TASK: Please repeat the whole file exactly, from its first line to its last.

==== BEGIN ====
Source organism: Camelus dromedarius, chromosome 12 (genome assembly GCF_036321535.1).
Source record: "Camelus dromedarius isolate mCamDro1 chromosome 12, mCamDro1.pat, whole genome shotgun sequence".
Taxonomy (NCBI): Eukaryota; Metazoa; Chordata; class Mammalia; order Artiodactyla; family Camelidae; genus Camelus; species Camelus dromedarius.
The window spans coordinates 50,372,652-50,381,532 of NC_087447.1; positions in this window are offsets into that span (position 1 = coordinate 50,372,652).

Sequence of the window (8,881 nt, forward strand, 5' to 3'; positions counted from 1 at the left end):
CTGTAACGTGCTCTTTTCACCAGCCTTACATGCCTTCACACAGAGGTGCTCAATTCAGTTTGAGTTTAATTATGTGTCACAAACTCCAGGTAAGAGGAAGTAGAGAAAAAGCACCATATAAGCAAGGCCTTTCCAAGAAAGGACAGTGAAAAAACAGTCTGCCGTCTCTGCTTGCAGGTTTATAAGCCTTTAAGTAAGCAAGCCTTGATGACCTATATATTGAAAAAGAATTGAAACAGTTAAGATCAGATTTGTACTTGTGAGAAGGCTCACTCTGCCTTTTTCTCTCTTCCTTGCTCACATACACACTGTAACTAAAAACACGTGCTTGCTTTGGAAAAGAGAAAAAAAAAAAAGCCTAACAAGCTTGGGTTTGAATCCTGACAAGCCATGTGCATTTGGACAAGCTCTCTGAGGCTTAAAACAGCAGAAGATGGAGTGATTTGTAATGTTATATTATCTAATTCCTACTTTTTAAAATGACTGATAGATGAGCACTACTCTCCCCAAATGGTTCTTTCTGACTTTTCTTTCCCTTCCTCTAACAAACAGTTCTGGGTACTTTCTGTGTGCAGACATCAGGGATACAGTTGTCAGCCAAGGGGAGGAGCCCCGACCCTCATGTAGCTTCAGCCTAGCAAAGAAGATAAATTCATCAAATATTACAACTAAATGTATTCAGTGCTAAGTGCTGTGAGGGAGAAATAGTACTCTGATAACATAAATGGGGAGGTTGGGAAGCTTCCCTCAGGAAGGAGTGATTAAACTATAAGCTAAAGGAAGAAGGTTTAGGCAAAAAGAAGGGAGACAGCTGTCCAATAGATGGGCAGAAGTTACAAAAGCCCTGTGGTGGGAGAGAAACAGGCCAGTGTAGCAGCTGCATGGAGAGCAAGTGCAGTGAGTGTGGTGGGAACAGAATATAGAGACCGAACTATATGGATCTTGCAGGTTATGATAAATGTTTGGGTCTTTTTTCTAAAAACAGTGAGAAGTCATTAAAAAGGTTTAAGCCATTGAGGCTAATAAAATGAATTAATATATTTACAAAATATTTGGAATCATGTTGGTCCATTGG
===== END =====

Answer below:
Source organism: Camelus dromedarius, chromosome 12 (genome assembly GCF_036321535.1).
Source record: "Camelus dromedarius isolate mCamDro1 chromosome 12, mCamDro1.pat, whole genome shotgun sequence".
Taxonomy (NCBI): Eukaryota; Metazoa; Chordata; class Mammalia; order Artiodactyla; family Camelidae; genus Camelus; species Camelus dromedarius.
The window spans coordinates 50,372,652-50,381,532 of NC_087447.1; positions in this window are offsets into that span (position 1 = coordinate 50,372,652).

Sequence of the window (8,881 nt, forward strand, 5' to 3'; positions counted from 1 at the left end):
CTGTAACGTGCTCTTTTCACCAGCCTTACATGCCTTCACACAGAGGTGCTCAATTCAGTTTGAGTTTAATTATGTGTCACAAACTCCAGGTAAGAGGAAGTAGAGAAAAAGCACCATATAAGCAAGGCCTTTCCAAGAAAGGACAGTGAAAAAACAGTCTGCCGTCTCTGCTTGCAGGTTTATAAGCCTTTAAGTAAGCAAGCCTTGATGACCTATATATTGAAAAAGAATTGAAACAGTTAAGATCAGATTTGTACTTGTGAGAAGGCTCACTCTGCCTTTTTCTCTCTTCCTTGCTCACATACACACTGTAACTAAAAACACGTGCTTGCTTTGGAAAAGAGAAAAAAAAAAAAGCCTAACAAGCTTGGGTTTGAATCCTGACAAGCCATGTGCATTTGGACAAGCTCTCTGAGGCTTAAAACAGCAGAAGATGGAGTGATTTGTAATGTTATATTATCTAATTCCTACTTTTTAAAATGACTGATAGATGAGCACTACTCTCCCCAAATGGTTCTTTCTGACTTTTCTTTCCCTTCCTCTAACAAACAGTTCTGGGTACTTTCTGTGTGCAGACATCAGGGATACAGTTGTCAGCCAAGGGGAGGAGCCCCGACCCTCATGTAGCTTCAGCCTAGCAAAGAAGATAAATTCATCAAATATTACAACTAAATGTATTCAGTGCTAAGTGCTGTGAGGGAGAAATAGTACTCTGATAACATAAATGGGGAGGTTGGGAAGCTTCCCTCAGGAAGGAGTGATTAAACTATAAGCTAAAGGAAGAAGGTTTAGGCAAAAAGAAGGGAGACAGCTGTCCAATAGATGGGCAGAAGTTACAAAAGCCCTGTGGTGGGAGAGAAACAGGCCAGTGTAGCAGCTGCATGGAGAGCAAGTGCAGTGAGTGTGGTGGGAACAGAATATAGAGACCGAACTATATGGATCTTGCAGGTTATGATAAATGTTTGGGTCTTTTTTCTAAAAACAGTGAGAAGTCATTAAAAAGGTTTAAGCCATTGAGGCTAATAAAATGAATTAATATATTTACAAAATATTTGGAATCATGTTGGTCCATTGG